Consider, for instance, Stefan Weber’s glorious Bulls, the centerpiece of the Red-Bull-sponsored Masters of Origami exhibit last year in Salzburg. One can now go home and sleep comfortably knowing that the Soul of the Bull has been done justice to. It no longer hangs in Origami Purgatory. Can the same be said for any human figure you can think of—even by any of the greats, by those same ‘Origami Masters’?
I have, needless to say, strong suspicions about why this is—about which of the directions people are moving in today are dead-ends, and which lines of attack show real promise. But maybe I ought to keep a few secrets for myself.
2. So this is one category of ‘expressiveness’. Another involves ‘expressing artistic ideas’. This is a little like what Conceptual Art does. Here the aim is less to surround a lone sculpture with a halo of attention or emotion or expressiveness—investing it with objecthood—but instead to convey an idea or a mini-story, usually by relating one part of the image or object to another, perhaps as contrast or irony. A terrific example in paper is the work of Peter Callesen, which has been making the rounds of the Internet lately. If you haven’t seen it, it’s worth quickly running through this show to see some of the possibilities and logic of the ‘conceptual’ approach.
This is of course not origami—it is all about cutting paper, so is a kind of opposite to paperfolding. But it is allied to origami in the strictness of its rules, in the economy of the material, and, of course, in its use of paper-folding. The main rules seem to be that what gets to there must come from here, honestly, visibly and meaningfully; and that the cut out part must still be connected to where it came from, usually physically but sometimes just conceptually. (These rules are 'discoverable' rather than spelled out in advance as in origami, but they are always there, and the sense of limits or fate and morbidity is among the themes Callesen plays off so marvelously.)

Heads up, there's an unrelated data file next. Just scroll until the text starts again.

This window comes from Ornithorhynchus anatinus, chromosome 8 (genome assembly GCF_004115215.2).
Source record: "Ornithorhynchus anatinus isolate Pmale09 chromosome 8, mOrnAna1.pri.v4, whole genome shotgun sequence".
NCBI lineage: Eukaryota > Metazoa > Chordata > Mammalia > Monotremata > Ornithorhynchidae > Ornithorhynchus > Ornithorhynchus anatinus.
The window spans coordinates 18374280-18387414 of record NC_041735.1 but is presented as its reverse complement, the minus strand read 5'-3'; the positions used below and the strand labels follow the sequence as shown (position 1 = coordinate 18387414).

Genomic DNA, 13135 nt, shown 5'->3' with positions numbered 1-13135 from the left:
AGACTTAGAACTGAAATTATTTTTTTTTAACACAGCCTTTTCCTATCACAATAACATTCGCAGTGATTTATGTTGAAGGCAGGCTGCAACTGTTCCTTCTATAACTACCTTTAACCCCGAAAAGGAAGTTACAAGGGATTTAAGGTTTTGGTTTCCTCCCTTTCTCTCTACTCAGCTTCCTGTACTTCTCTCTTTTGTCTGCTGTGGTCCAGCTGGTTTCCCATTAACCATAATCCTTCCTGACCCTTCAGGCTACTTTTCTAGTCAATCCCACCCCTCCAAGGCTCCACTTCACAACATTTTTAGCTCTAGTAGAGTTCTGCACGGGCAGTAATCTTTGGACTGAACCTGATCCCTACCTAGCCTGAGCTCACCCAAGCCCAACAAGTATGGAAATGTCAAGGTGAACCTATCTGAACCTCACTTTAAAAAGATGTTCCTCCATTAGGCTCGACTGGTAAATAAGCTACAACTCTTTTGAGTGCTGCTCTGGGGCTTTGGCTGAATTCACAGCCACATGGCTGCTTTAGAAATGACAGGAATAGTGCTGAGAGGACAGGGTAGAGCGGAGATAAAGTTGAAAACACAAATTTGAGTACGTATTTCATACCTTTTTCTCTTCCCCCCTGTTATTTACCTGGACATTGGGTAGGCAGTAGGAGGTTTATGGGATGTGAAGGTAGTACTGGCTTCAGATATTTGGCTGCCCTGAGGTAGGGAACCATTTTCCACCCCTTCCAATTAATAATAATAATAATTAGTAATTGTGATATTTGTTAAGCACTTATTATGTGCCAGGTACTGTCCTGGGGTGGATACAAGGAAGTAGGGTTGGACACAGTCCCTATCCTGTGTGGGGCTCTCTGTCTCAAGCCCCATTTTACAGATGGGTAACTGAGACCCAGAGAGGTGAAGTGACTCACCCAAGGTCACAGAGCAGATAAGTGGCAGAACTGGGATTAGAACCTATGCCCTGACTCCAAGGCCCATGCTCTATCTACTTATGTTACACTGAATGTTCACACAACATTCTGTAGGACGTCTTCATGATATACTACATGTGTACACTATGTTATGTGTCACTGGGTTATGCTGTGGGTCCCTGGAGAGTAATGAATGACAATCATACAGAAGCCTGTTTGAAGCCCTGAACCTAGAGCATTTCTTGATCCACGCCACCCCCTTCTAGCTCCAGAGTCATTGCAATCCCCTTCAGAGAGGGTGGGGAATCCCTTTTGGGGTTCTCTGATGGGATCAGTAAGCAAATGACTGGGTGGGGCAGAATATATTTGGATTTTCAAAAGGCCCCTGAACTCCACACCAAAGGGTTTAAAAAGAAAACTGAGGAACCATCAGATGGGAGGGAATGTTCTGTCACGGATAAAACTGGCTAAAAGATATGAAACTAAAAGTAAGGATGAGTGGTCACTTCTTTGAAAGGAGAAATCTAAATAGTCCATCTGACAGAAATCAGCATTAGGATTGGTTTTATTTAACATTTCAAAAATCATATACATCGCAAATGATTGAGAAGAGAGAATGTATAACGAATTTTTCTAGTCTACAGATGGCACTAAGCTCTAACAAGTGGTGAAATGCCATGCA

Much more can be said about this line of art but all I want from it at the moment, is to suggest that to get to a ‘concept’ (especially if irony is involved), maybe you need the object to have several distinct parts which relate — or pose a question of the relation — between them. To get to a ‘story’ you need the parts or the whole to suggest an order in time, something that has happened or is about to happen. In Callesen’s work there are always three parts (counting the background material); there is also always an implied history of how the thing came to be the way it is. These together give a halo of idea and story almost automatically (though before Callesen introduced and relentlessly explored this possibility in paper-cuts, it seems not to have been quite so obvious).
Now origami, which by its nature puts more stress on contiguity and wholeness, tends not to investigate this kind of 'expression' and lingers more on the model-making side of things, the this-is-a-THAT. And in model-making, the artistic possibilities seem to consist of accuracy of representation, or conversely abstraction and minimalism, and sometimes ‘emotion’ or ‘expressiveness’. Yet it does not follow that either the 'story' or the 'concept' side of art-making is ruled out of origami altogether. In my next post I want to discuss two designers who do, in fact, explore this ‘conceptual’ potential in paperfolds.